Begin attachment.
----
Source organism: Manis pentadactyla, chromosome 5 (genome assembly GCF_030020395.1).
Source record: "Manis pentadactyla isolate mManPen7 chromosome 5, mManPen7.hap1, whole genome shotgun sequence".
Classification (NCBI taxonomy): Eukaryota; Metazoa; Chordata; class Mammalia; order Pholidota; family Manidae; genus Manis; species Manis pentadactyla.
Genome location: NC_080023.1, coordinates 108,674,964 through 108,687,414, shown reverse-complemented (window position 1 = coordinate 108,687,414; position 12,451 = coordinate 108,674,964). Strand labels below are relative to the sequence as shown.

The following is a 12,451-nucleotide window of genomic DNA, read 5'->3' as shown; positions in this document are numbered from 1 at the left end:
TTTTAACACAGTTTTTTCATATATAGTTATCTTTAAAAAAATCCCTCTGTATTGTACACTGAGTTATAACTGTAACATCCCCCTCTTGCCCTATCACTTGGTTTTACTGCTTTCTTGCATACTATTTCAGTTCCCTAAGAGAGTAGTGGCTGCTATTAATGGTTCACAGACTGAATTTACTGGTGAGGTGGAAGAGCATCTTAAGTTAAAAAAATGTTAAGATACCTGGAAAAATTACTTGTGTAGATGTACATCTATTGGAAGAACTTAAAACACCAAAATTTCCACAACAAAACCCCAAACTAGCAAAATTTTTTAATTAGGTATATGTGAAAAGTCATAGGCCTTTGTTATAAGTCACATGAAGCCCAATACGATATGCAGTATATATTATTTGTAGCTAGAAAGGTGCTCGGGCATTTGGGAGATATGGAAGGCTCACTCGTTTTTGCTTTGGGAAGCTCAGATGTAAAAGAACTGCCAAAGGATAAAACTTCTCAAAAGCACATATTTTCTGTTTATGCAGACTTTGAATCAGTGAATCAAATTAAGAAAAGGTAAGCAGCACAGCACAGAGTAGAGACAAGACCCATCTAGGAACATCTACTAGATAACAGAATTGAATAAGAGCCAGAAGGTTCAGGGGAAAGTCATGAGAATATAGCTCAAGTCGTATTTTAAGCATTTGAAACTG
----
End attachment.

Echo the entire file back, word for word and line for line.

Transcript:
Source organism: Manis pentadactyla, chromosome 5 (genome assembly GCF_030020395.1).
Source record: "Manis pentadactyla isolate mManPen7 chromosome 5, mManPen7.hap1, whole genome shotgun sequence".
Classification (NCBI taxonomy): Eukaryota; Metazoa; Chordata; class Mammalia; order Pholidota; family Manidae; genus Manis; species Manis pentadactyla.
Genome location: NC_080023.1, coordinates 108,674,964 through 108,687,414, shown reverse-complemented (window position 1 = coordinate 108,687,414; position 12,451 = coordinate 108,674,964). Strand labels below are relative to the sequence as shown.

The following is a 12,451-nucleotide window of genomic DNA, read 5'->3' as shown; positions in this document are numbered from 1 at the left end:
TTTTAACACAGTTTTTTCATATATAGTTATCTTTAAAAAAATCCCTCTGTATTGTACACTGAGTTATAACTGTAACATCCCCCTCTTGCCCTATCACTTGGTTTTACTGCTTTCTTGCATACTATTTCAGTTCCCTAAGAGAGTAGTGGCTGCTATTAATGGTTCACAGACTGAATTTACTGGTGAGGTGGAAGAGCATCTTAAGTTAAAAAAATGTTAAGATACCTGGAAAAATTACTTGTGTAGATGTACATCTATTGGAAGAACTTAAAACACCAAAATTTCCACAACAAAACCCCAAACTAGCAAAATTTTTTAATTAGGTATATGTGAAAAGTCATAGGCCTTTGTTATAAGTCACATGAAGCCCAATACGATATGCAGTATATATTATTTGTAGCTAGAAAGGTGCTCGGGCATTTGGGAGATATGGAAGGCTCACTCGTTTTTGCTTTGGGAAGCTCAGATGTAAAAGAACTGCCAAAGGATAAAACTTCTCAAAAGCACATATTTTCTGTTTATGCAGACTTTGAATCAGTGAATCAAATTAAGAAAAGGTAAGCAGCACAGCACAGAGTAGAGACAAGACCCATCTAGGAACATCTACTAGATAACAGAATTGAATAAGAGCCAGAAGGTTCAGGGGAAAGTCATGAGAATATAGCTCAAGTCGTATTTTAAGCATTTGAAACTG